How does the other half live? Before I had a kid with special needs, I had no idea. Even now, I’m still constantly learning about conditions and diseases that affect children (and adults). Most recently, I got a better understanding of cystic fibrosis (CF) from a parent who has two children with the disease. Brenda Fox is mom to Lucas, 9, and Hannah, 6. She works as a store manager for CVS/pharmacy in Indiana, and I met her through work I’ve been doing with CVS Caremark All Kids Can.
Brenda is co-chair of a new CVS/pharmacy in-store and online fundraising campaign, Advancing Medical Research, to support research to improve the lives of people living with cystic fibrosis and amyotrophic lateral sclerosis. It’s a national effort that’ll run through June 30. Also: May is Cystic Fibrosis Awareness Month. Once you read what Brenda has to say, you’ll understand why funding new research is so important to her and the 30,000 children and adults in the U.S. affected with CF. I asked her to explain the things that people don’t get about the disease.
Cystic fibrosis is a disease, not a condition
“A lot of people don’t understand what CF is. It’s a genetic disease of the mucus and sweat glands. I didn’t know much about it myself. Then when Hannah was two and a half, she had a really bad chronic cough. She’d go on and off antibiotics—our pediatrician was just treating the symptoms. We ended up at the allergist, and he knew right away that she had it from the way she looked—very skinny, belly kind of protruding—to the fact that she had loose bowels. The way they check for CF is to see if there are elevated levels of salt chloride in the body. Within 24 hours, we got a call that she’d tested positive. My husband and I were completely devastated; we went right to the negative, and I read all the bad things. You and your partner both have to be carriers for a child to get CF. We realized we needed to get Lucas tested too. Within a six-week time span, we’d gotten the next phone call. The life expectancy for people with CF is 37 years old, which was my age at the time the kids were diagnosed. I couldn’t believe this was happening—it was like a bad dream.
Living with CF means daily therapy
People who get CF produce a lot of mucus, which gets into their lungs and makes it hard to breathe. It can hurt my kids to take a deep breath. It can also block their pancreas, so food can bypass that and come straight out and their body doesn’t absorb the nutrients it needs. My kids take 15 to 25 pills a day to break up the mucus—four at every meal, and two with snacks. They also do Vest therapy every day, a machine that pounds their chests for a half-hour to break up the mucus. They each have their own vest and they do it every evening. It doesn’t hurt and they’re used to it—Hannah falls asleep on hers!
CF can impact fertility
Lucas will never have children because he’s sterile from the CF. When our pulmonologist told me that, I was heartbroken, though she said that someday there might be help. Hannah could have kids but has a higher risk of having a child with birth defects. We pray for treatments.
It’s not that I’m not feeding my kids!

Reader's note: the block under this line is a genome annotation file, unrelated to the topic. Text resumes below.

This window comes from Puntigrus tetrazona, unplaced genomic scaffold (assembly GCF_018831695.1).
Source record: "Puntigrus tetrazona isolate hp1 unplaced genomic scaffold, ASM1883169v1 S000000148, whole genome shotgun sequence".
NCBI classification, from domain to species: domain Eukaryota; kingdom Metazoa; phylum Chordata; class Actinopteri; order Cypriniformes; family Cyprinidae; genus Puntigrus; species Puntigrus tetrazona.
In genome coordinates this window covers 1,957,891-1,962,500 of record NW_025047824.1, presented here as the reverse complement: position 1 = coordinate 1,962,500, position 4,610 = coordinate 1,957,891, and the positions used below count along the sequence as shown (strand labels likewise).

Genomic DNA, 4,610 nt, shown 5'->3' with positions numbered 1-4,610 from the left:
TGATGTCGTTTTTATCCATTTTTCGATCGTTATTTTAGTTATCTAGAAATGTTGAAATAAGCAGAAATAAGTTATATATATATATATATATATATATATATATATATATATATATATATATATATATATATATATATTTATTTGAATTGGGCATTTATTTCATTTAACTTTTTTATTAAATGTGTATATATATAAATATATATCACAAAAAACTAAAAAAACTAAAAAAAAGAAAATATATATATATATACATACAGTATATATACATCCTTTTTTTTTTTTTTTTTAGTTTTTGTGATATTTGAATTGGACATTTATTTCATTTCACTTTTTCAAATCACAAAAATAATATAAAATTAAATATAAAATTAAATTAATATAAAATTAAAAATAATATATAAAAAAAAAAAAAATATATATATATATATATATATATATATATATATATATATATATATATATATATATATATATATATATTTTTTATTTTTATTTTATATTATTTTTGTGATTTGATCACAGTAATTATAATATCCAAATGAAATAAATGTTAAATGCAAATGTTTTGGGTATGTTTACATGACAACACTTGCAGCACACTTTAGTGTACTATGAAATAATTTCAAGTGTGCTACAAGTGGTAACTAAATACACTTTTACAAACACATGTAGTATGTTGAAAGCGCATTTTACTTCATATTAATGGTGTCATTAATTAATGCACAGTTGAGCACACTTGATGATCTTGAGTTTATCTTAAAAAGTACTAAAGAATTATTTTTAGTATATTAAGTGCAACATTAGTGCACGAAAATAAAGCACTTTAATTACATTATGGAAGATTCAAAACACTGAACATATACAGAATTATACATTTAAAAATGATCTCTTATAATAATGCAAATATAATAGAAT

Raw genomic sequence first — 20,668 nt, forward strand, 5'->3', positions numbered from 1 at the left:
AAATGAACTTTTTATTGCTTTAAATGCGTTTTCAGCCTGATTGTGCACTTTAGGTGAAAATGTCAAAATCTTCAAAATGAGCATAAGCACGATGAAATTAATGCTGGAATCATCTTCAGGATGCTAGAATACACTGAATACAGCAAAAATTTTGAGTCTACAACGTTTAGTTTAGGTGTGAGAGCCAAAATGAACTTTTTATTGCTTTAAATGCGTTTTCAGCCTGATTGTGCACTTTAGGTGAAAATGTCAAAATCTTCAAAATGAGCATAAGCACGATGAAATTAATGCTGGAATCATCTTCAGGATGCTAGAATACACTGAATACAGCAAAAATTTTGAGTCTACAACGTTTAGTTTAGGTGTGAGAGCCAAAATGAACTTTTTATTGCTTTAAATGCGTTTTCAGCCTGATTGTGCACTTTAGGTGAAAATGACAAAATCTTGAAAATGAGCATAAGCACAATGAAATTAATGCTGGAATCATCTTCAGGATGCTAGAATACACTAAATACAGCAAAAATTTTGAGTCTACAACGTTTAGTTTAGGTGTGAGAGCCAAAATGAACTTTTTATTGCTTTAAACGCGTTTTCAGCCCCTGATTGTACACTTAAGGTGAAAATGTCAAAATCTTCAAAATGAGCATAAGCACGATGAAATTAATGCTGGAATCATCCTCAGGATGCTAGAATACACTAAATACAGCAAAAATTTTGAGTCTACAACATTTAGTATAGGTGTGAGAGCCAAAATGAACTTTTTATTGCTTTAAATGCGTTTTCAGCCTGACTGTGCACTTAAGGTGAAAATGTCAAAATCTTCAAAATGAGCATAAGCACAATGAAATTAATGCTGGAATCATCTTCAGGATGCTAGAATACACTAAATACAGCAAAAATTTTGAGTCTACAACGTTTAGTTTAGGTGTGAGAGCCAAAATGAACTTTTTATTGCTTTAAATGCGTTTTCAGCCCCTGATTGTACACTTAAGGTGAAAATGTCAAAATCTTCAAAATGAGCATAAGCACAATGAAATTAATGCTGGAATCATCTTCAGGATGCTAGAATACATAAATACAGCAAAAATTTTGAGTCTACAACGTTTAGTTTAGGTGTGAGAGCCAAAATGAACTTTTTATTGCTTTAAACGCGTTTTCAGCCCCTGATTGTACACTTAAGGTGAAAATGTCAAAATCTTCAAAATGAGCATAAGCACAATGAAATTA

The majority of kids with CF are thin. Mine down 3000 to 5000 calories a day. We eat McDonald’s three to four times a week! It’s not bad for my kids. They also do nutrients and protein bars.
We don’t put our kids in bubbles
My kids are typical kids in many ways—they both love to hang out with friends and play soccer, and Hannah’s in gymnastics. When I tell people they have CF, sometimes they say “Are you sure? They look so healthy!”
States are now screening babies for CF
We don’t know if anyone on either side of our family has CF; my dad is adopted, so it could be on his side. Hannah was born after it became law to do newborn screening. If they catch it early on, the therapies can start early on.
Sometimes, it gets hard for parents
We have a great neighborhood and everyone understands about the kids, but when their friends come over they’ll ask, “What is that thing?” and point to the Vest machine, or “What are those pills?” We’re always explaining and educating friends and neighbors. I try not to think about the long-term. I’m not supposed to live longer than my kids; they should live longer than me. I try to focus on their daily lives.
There’s major hope for a cure
There are more than 2000 types of the CF gene. Most recently, the FDA approved a miracle drug for the least common one, the G551D mutation. It’s a pill known as blue lightning. Some CF-ers on the pill have an increase in lung function and weight gain. Now they’re in the process of trialing that medication for the 508 gene, the most common one that both my kids have. We are so close to a cure! The hope is that it will happen by 2016. Every year that goes by, a CF patient’s lung function decreases. Lucas and Hannah’s lung function is great—we are so adamant about doing their therapies. We don’t want them to have to get lung transplants.
We just participated in the Cystic Fibrosis Foundation Great Strides Walk. Our team raised $10,000, which will go toward research. I’m on the committee for the walk. I wish more people would get involved with CFF chapters. It’s so good for familes to realize they’re not the only one out there. And it’s heartening to take action—I’m doing something for my kids. They know that mom and dad are fighting for them.
This is one of a series of posts sponsored by CVS Caremark All Kids Can, a commitment to helping children of all abilities be the best they can be. Like them on Facebook!